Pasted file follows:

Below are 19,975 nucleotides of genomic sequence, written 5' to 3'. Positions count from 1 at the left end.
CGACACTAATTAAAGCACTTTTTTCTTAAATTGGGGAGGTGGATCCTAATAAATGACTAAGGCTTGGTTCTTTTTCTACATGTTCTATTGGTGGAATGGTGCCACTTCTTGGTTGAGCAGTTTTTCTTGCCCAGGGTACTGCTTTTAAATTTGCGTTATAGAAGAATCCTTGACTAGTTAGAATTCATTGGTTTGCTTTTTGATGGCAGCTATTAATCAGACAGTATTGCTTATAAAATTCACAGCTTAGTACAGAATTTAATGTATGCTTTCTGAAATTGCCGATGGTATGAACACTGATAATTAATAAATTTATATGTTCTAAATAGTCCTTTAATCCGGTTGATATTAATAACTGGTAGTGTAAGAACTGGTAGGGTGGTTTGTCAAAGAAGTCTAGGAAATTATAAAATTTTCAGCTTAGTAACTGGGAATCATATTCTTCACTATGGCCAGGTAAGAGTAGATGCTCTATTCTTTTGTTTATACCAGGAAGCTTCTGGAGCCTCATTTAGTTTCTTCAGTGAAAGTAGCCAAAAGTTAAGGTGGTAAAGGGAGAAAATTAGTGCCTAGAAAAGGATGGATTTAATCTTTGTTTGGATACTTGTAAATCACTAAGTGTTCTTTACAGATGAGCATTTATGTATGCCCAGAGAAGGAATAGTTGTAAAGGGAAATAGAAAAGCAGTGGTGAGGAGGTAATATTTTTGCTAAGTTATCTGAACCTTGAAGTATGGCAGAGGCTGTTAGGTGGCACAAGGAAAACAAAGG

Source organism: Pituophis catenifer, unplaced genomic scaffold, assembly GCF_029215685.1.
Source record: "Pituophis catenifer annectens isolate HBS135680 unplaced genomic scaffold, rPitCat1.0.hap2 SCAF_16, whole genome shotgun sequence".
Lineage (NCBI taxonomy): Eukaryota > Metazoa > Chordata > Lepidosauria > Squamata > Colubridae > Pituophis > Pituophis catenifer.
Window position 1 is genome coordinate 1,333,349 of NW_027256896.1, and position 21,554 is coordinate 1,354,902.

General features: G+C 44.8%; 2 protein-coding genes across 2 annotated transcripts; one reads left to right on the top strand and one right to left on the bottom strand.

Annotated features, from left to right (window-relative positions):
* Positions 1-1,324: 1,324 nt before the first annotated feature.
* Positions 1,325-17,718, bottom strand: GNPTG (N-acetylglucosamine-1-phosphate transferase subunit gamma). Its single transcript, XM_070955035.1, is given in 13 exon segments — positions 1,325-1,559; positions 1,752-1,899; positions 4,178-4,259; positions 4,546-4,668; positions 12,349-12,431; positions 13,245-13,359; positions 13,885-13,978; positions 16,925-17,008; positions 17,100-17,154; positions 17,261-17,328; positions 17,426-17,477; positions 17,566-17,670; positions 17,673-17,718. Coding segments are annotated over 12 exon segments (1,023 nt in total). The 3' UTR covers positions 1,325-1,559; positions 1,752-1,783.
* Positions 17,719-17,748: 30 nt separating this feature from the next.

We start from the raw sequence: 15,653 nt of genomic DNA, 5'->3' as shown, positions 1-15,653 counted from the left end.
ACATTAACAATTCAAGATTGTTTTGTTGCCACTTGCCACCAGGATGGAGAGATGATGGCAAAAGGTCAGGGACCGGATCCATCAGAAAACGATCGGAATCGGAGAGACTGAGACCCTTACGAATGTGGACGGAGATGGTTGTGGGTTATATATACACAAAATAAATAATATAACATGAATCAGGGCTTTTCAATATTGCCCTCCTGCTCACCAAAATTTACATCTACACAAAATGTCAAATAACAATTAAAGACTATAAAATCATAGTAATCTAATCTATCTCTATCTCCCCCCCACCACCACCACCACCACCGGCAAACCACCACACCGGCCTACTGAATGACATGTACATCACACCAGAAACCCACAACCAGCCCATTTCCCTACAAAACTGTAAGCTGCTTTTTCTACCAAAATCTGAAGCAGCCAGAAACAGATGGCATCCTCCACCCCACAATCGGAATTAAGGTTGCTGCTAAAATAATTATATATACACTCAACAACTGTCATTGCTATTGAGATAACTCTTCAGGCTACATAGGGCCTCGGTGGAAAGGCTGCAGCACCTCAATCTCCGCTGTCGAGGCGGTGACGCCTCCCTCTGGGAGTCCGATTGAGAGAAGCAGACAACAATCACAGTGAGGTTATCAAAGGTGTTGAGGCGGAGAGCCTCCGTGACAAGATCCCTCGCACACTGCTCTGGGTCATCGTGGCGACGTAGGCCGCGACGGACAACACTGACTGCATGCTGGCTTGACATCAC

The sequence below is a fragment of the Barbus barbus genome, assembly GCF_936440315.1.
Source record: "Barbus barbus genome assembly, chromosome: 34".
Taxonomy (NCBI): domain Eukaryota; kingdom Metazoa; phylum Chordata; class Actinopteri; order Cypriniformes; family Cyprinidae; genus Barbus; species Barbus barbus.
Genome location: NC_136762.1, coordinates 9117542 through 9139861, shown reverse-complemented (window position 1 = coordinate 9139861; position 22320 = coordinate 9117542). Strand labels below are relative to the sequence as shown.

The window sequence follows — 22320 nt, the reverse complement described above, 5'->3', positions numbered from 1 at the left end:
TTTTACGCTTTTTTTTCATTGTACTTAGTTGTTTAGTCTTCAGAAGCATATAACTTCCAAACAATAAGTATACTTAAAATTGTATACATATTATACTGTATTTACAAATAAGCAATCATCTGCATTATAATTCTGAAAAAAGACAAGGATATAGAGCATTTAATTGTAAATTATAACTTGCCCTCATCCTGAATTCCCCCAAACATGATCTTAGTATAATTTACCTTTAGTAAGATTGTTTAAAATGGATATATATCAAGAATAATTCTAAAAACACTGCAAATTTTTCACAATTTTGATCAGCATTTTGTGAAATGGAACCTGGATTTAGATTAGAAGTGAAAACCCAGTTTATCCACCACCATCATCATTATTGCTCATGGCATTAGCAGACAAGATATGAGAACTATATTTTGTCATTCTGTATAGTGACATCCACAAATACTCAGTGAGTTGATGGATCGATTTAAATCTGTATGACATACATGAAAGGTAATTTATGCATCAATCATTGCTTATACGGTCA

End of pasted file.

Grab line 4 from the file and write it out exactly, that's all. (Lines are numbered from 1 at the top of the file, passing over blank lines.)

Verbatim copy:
Source record: "Pituophis catenifer annectens isolate HBS135680 unplaced genomic scaffold, rPitCat1.0.hap2 SCAF_16, whole genome shotgun sequence".